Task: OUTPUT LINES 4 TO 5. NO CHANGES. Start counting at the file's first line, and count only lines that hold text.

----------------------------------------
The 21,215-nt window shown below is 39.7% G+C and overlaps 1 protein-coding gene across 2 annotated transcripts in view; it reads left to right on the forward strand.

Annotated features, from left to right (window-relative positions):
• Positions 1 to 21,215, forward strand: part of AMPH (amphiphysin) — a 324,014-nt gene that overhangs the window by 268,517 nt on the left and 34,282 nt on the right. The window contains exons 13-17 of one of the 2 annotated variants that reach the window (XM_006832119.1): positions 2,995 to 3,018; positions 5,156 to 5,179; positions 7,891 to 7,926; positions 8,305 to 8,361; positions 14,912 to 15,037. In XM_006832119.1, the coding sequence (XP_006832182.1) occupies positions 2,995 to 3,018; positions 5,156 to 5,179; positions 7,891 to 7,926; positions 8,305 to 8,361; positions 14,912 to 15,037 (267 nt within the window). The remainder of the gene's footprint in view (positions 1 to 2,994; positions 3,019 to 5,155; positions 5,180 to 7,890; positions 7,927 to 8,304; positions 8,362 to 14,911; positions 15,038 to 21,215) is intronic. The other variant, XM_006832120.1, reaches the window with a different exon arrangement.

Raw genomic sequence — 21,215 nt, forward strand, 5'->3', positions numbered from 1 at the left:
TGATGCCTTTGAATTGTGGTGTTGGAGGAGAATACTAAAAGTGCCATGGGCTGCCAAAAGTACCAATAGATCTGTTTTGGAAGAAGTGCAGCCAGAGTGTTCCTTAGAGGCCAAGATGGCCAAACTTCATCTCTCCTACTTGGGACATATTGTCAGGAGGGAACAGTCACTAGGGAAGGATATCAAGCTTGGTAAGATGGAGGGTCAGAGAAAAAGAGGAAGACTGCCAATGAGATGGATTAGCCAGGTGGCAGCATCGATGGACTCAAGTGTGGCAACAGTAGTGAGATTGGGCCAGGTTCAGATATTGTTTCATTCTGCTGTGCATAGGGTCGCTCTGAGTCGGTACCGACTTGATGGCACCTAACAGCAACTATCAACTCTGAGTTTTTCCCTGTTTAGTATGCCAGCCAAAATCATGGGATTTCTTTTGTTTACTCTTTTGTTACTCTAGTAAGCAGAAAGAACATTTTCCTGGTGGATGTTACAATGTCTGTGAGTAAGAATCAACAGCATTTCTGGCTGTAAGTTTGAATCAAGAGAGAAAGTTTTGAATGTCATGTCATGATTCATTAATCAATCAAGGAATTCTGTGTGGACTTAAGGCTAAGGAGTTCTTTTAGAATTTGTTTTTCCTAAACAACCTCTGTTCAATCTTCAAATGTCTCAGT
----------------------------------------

Raw genomic sequence — 21,215 nt, forward strand, 5'->3', positions numbered from 1 at the left:
TGATGCCTTTGAATTGTGGTGTTGGAGGAGAATACTAAAAGTGCCATGGGCTGCCAAAAGTACCAATAGATCTGTTTTGGAAGAAGTGCAGCCAGAGTGTTCCTTAGAGGCCAAGATGGCCAAACTTCATCTCTCCTACTTGGGACATATTGTCAGGAGGGAACAGTCACTAGGGAAGGATATCAAGCTTGGTAAGATGGAGGGTCAGAGAAAAAGAGGAAGACTGCCAATGAGATGGATTAGCCAGGTGGCAGCATCGATGGACTCAAGTGTGGCAACAGTAGTGAGATTGGGCCAGGTTCAGATATTGTTTCATTCTGCTGTGCATAGGGTCGCTCTGAGTCGGTACCGACTTGATGGCACCTAACAGCAACTATCAACTCTGAGTTTTTCCCTGTTTAGTATGCCAGCCAAAATCATGGGATTTCTTTTGTTTACTCTTTTGTTACTCTAGTAAGCAGAAAGAACATTTTCCTGGTGGATGTTACAATGTCTGTGAGTAAGAATCAACAGCATTTCTGGCTGTAAGTTTGAATCAAGAGAGAAAGTTTTGAATGTCATGTCATGATTCATTAATCAATCAAGGAATTCTGTGTGGACTTAAGGCTAAGGAGTTCTTTTAGAATTTGTTTTTCCTAAACAACCTCTGTTCAATCTTCAAATGTCTCAGT